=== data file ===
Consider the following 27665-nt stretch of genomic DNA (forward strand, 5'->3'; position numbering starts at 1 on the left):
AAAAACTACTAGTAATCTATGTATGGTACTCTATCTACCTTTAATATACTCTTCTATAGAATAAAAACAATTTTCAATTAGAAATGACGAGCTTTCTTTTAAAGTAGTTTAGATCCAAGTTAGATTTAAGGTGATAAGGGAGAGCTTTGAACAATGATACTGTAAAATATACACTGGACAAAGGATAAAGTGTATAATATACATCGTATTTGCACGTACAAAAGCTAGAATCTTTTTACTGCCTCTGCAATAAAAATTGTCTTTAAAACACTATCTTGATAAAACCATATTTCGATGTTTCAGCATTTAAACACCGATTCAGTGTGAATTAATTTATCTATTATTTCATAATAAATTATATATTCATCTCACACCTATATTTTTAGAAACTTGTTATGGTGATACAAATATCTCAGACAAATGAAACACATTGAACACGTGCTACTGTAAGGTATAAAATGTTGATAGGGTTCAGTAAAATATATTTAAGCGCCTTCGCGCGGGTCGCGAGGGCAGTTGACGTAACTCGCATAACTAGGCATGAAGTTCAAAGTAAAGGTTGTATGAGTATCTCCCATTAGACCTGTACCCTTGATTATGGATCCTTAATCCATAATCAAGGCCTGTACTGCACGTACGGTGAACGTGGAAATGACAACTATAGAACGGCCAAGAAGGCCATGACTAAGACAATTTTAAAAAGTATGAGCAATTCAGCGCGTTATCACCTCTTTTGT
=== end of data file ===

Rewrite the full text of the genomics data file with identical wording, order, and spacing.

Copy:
Consider the following 27665-nt stretch of genomic DNA (forward strand, 5'->3'; position numbering starts at 1 on the left):
AAAAACTACTAGTAATCTATGTATGGTACTCTATCTACCTTTAATATACTCTTCTATAGAATAAAAACAATTTTCAATTAGAAATGACGAGCTTTCTTTTAAAGTAGTTTAGATCCAAGTTAGATTTAAGGTGATAAGGGAGAGCTTTGAACAATGATACTGTAAAATATACACTGGACAAAGGATAAAGTGTATAATATACATCGTATTTGCACGTACAAAAGCTAGAATCTTTTTACTGCCTCTGCAATAAAAATTGTCTTTAAAACACTATCTTGATAAAACCATATTTCGATGTTTCAGCATTTAAACACCGATTCAGTGTGAATTAATTTATCTATTATTTCATAATAAATTATATATTCATCTCACACCTATATTTTTAGAAACTTGTTATGGTGATACAAATATCTCAGACAAATGAAACACATTGAACACGTGCTACTGTAAGGTATAAAATGTTGATAGGGTTCAGTAAAATATATTTAAGCGCCTTCGCGCGGGTCGCGAGGGCAGTTGACGTAACTCGCATAACTAGGCATGAAGTTCAAAGTAAAGGTTGTATGAGTATCTCCCATTAGACCTGTACCCTTGATTATGGATCCTTAATCCATAATCAAGGCCTGTACTGCACGTACGGTGAACGTGGAAATGACAACTATAGAACGGCCAAGAAGGCCATGACTAAGACAATTTTAAAAAGTATGAGCAATTCAGCGCGTTATCACCTCTTTTGT